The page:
- Historical event
- 20 June 1940
- The Italian troops, commanded by Mussolini, went through the mountainous area at the French-Italian border. Allegedly, there was a snowstorm and the Italians had to stop near the Little St Bernard Pass.
On this day in 1940, during World War II, the Italian troops launched their invasion of France. At the time, the Germans conquered almost the entire France, so Mussolini’s decision was something akin to an opportunistic act.
Most of the French Army was fighting against the forces of the Third Reich. Even in such circumstances, the Italians didn’t prove to be good soldiers.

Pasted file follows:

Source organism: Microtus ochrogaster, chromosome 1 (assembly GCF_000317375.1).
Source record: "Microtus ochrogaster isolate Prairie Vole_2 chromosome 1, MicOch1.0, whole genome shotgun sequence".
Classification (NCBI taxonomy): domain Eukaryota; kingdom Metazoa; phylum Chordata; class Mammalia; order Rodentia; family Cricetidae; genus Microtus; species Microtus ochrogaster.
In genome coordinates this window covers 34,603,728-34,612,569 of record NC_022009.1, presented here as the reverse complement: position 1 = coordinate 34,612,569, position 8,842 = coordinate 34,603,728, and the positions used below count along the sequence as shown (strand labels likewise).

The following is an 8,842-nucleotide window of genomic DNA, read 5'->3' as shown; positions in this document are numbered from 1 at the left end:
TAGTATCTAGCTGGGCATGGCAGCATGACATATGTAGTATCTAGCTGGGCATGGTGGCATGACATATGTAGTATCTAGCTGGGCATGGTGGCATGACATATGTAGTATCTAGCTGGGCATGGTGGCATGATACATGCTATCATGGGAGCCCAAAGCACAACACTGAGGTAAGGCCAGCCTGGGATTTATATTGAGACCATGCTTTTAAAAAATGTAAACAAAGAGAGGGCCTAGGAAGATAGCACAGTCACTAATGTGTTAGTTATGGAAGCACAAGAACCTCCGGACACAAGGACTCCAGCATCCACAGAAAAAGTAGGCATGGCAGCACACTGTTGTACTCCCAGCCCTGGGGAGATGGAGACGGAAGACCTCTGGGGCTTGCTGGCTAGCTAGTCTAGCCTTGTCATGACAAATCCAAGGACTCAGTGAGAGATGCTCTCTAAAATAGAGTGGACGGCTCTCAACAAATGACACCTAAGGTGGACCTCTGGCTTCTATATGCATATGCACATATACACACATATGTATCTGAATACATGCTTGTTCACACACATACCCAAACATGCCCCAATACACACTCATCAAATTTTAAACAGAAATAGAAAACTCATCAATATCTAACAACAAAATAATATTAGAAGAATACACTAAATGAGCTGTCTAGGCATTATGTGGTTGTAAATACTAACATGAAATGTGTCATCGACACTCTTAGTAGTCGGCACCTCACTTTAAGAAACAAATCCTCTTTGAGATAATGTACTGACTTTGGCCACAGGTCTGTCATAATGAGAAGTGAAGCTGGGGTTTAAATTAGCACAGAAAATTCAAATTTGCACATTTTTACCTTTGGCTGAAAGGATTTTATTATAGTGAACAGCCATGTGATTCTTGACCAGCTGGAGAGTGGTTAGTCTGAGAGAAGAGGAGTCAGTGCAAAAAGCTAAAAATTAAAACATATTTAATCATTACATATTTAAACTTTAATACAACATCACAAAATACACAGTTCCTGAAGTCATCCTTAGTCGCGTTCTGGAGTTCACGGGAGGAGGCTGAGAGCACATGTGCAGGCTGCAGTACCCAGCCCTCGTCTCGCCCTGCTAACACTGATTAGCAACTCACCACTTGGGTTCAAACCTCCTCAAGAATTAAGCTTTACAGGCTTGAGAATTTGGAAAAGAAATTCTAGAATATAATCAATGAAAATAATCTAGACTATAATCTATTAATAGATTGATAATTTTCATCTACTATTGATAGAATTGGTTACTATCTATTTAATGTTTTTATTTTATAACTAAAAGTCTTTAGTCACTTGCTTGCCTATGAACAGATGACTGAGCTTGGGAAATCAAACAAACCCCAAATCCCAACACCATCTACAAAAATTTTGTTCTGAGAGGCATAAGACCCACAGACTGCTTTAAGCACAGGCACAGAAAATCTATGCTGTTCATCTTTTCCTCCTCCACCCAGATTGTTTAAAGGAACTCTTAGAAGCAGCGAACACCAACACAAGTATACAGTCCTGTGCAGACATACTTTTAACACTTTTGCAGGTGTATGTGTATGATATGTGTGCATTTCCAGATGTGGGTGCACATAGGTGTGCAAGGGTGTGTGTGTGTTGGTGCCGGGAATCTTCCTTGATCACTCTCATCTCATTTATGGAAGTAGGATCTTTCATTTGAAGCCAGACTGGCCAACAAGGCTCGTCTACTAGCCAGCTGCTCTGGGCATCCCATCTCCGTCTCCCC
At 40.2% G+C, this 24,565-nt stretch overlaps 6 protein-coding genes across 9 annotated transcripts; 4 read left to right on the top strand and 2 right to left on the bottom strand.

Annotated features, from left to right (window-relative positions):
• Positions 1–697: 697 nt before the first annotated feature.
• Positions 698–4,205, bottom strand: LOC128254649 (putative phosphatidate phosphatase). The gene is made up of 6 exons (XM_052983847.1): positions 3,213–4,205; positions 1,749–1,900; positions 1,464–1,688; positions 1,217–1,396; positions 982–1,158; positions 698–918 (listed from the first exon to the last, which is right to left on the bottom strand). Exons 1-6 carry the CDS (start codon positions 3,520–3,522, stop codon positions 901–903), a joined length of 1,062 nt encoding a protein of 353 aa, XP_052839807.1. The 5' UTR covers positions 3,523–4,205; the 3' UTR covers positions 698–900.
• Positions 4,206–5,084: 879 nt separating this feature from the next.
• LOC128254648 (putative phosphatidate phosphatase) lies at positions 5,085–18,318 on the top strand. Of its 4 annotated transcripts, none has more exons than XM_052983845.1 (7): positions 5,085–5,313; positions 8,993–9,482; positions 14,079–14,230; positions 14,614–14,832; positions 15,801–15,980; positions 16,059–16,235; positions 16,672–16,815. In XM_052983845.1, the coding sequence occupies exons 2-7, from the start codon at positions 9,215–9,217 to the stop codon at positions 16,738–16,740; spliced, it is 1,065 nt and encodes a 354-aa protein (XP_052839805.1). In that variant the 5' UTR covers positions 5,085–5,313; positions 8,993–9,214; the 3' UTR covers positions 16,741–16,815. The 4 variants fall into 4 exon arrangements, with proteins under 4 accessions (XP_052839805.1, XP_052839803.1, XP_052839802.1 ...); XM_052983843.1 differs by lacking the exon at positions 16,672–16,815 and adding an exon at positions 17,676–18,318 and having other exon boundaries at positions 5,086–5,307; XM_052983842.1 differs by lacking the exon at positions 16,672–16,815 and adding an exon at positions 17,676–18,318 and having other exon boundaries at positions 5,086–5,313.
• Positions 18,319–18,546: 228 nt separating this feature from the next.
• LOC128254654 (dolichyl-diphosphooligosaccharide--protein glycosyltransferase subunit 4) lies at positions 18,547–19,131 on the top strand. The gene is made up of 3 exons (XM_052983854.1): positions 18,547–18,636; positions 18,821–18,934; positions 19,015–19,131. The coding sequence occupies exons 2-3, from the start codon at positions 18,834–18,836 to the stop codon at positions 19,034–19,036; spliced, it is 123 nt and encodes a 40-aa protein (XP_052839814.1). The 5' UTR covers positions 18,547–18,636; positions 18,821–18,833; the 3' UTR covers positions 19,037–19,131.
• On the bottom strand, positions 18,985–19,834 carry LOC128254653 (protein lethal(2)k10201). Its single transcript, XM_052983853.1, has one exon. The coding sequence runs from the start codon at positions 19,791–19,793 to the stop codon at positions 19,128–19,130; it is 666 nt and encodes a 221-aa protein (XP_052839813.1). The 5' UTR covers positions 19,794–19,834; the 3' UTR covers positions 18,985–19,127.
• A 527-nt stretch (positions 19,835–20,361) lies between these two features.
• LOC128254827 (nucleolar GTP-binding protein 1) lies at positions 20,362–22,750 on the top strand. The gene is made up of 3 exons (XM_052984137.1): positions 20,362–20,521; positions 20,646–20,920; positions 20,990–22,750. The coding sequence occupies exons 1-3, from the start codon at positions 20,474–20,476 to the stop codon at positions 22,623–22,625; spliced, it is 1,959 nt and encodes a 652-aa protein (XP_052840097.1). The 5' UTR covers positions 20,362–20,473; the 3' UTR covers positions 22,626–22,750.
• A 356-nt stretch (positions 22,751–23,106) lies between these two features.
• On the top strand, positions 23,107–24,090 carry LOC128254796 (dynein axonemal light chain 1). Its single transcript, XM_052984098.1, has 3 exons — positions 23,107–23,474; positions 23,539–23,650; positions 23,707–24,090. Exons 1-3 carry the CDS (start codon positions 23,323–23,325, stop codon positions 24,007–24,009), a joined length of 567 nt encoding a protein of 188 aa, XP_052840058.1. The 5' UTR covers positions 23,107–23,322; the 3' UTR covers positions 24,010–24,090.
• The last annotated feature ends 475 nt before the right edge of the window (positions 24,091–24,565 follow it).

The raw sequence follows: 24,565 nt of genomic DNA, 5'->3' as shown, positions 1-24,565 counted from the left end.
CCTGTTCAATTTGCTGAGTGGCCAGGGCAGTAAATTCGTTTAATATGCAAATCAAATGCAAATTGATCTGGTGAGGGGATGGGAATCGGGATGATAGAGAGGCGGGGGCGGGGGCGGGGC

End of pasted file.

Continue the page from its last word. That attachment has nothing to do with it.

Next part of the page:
Mussolini declared war on France on 10 June 1940, the same day when the French government decided to leave Paris before the arrival of the Germans.
President Roosevelt thought the Italian declaration of war was something akin to a betrayal.
Apparently, Mussolini didn’t want to help the Germans, but to get part of the French territories after the end of the war.
The Italian troops went through the mountainous area at the French-Italian border.
Allegedly, there was a snowstorm and the Italians had to stop near the Little St Bernard Pass. It seems that Italian troops penetrated into the French territory, and then stopped.
Despite that, France capitulated on 25 June. Mussolini didn’t get what he primarily wanted.
Namely, Italy occupied about 832 square kilometers of France (about 0.15% of the total area).
But, in 1942 the Germans approved Italy’s occupation of Corsica and substantial part of France along the border with Italy, which lasted until the Italian capitulation in 1943.